Laurent Claquin, the head of Kering Americas, called it “an investment in relationships.” He said that Kering put up a seven-figure amount (he declined to specify the exact figure), but he also said it wasn’t a material factor in Kering’s profit and loss statements. Neither YFINY nor the brands are considered part of the group.
Some of those brands were well on their way to making money, and others had essentially no income. But they all, Mr. Jean-Raymond said, had an identifiable “community.”
Take Everard Best, the co-designer, along with Tela D’Amore, of Who Decides War, another YFINY name. “He lives in Flatbush, he’s into anime, he’s into God, he’s into these cut-up, upcycled pants and all this crazy stuff, and I could never dress like that,” Mr. Jean-Raymond said. “But when you go to his shows, everyone looks just like him.”
Or take Ms. Mvuemba, and her decision to show in Washington, not New York. “Most middle-class affluent Black people come from the DMV area on the East Coast, and they are in no way, shape or form being talked to or being catered to by any American brands,” Mr. Jean-Raymond said. “She’s saying, ‘I’m going down there, and I’m going to be their Miuccia.’”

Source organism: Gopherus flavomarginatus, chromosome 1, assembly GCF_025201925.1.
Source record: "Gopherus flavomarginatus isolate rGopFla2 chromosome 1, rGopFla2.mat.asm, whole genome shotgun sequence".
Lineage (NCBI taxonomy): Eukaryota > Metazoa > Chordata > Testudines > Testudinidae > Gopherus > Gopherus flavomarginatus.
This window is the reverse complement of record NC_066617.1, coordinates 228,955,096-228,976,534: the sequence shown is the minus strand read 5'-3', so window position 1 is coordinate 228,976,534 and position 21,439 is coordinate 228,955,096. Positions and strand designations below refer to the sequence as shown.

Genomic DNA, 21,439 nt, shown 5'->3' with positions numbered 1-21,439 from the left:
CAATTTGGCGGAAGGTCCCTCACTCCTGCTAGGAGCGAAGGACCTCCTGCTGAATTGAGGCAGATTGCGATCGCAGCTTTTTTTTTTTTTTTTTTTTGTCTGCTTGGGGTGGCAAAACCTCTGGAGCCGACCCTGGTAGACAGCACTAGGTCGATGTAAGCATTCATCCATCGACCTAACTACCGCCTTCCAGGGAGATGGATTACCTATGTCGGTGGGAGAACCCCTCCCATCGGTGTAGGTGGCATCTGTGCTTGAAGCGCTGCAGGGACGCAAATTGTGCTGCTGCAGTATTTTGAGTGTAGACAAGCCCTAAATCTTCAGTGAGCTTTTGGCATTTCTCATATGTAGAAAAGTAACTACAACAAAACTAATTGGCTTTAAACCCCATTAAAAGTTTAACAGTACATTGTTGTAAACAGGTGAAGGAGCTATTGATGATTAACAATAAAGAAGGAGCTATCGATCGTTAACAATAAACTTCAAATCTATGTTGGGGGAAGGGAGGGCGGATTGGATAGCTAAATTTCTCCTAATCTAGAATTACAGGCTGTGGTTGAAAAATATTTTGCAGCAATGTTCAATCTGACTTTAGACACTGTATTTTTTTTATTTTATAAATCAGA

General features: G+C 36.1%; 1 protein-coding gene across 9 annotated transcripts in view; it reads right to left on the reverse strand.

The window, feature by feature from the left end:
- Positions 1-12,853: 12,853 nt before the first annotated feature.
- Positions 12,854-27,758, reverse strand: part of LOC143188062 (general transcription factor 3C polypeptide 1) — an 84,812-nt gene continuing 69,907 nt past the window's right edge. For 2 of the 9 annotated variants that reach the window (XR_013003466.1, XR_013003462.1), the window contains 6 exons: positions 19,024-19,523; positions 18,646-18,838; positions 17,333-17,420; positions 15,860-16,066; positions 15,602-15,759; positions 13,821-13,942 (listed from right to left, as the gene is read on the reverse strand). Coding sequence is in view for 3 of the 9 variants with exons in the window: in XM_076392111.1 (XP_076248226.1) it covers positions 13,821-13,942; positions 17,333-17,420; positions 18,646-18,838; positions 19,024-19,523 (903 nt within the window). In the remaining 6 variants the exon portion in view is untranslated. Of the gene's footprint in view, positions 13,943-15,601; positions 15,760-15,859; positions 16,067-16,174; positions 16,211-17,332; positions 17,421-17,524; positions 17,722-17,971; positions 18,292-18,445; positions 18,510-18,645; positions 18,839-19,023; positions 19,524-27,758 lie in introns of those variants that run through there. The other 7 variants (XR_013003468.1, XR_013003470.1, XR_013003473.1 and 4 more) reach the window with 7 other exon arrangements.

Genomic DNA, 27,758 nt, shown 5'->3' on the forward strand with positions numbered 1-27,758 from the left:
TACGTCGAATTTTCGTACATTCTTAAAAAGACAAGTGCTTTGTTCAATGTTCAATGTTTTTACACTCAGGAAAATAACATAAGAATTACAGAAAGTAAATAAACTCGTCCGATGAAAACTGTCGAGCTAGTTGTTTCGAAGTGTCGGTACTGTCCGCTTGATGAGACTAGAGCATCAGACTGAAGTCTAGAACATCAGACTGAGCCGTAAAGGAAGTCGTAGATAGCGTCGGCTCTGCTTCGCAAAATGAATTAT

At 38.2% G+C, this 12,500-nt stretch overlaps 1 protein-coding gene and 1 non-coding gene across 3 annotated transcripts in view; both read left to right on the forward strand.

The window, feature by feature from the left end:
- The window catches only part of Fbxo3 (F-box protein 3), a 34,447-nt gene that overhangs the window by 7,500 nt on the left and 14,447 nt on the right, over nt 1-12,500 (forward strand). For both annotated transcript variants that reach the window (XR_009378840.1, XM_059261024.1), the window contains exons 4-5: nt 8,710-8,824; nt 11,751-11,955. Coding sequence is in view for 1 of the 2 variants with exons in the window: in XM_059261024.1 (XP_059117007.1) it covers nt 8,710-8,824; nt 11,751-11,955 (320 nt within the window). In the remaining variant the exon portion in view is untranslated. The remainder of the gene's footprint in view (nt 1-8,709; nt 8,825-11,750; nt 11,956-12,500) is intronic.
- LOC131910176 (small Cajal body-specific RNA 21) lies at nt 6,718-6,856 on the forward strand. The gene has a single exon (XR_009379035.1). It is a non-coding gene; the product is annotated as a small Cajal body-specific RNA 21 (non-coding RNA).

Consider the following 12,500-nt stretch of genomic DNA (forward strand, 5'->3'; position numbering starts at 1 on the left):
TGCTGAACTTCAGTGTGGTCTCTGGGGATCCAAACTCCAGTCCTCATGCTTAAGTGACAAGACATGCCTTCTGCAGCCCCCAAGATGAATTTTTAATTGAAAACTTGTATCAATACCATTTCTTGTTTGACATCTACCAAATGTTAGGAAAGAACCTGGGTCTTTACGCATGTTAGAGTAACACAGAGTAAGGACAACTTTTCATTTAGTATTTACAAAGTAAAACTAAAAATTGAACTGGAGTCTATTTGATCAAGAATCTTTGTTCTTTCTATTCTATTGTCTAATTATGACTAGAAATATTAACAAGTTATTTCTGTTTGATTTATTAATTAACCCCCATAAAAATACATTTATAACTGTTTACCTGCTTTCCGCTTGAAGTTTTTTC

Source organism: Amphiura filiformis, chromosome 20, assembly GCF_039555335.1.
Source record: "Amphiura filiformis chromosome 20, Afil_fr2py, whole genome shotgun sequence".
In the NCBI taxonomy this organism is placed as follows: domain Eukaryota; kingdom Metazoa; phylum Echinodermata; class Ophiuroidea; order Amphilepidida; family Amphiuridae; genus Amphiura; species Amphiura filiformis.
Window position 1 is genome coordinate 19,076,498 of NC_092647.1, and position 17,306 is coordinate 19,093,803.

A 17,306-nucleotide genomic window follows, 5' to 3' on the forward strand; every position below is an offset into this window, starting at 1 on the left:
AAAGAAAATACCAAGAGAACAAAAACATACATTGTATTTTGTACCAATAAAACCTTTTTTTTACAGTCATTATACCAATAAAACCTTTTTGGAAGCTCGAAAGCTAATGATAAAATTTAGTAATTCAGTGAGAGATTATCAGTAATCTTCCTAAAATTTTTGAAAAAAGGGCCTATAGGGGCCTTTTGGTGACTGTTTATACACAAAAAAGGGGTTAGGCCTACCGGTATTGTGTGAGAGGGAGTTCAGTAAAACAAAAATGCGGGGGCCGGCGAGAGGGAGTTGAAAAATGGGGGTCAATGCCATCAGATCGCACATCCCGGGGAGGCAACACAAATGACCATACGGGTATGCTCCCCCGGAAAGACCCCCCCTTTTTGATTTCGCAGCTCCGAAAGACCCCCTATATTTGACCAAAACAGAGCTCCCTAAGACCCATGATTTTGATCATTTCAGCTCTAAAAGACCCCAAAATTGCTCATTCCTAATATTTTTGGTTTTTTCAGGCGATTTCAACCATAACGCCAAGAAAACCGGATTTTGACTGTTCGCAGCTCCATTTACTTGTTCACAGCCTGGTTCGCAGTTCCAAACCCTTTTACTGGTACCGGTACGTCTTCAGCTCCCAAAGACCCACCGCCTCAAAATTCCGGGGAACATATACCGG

Originally YFINY planned to have an annual “festival,” like the Kings Theater show only much bigger, maybe over a few days, with fashion and music and wellness and tickets and merch for sale. Desiree Perez, the chief executive of Roc Nation, is on the YFINY board, and though the pandemic put those plans on hold, the company is hoping it may happen in the future.
In the meantime, YFINY has focused on infrastructure for the brands, including trademark protection, accounting and even therapy.